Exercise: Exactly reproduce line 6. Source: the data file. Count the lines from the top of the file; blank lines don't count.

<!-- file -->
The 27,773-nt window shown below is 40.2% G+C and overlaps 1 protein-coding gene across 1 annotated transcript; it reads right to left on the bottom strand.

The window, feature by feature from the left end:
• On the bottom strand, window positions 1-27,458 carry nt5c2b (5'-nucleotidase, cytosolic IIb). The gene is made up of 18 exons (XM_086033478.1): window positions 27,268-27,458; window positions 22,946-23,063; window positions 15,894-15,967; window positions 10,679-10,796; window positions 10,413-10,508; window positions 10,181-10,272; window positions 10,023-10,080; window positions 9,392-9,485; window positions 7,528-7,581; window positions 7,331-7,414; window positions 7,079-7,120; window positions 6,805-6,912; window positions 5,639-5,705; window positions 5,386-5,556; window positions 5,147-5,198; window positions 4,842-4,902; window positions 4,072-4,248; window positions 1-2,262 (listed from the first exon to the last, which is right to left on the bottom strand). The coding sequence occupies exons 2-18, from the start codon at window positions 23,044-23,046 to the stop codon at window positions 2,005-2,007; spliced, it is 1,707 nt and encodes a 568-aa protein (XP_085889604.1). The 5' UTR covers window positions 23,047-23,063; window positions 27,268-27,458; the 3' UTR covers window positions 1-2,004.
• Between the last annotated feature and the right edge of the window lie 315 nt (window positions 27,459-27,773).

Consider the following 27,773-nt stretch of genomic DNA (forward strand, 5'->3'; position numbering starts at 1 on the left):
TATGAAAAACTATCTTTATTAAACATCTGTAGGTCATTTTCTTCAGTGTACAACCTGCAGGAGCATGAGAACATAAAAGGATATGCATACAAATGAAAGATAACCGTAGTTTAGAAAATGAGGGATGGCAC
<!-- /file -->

TATGAAAAACTATCTTTATTAAACATCTGTAGGTCATTTTCTTCAGTGTACAACCTGCAGGAGCATGAGAACATAAAAGGATATGCATACAAATGAAAGATAACCGTAGTTTAGAAAATGAGGGATGGCAC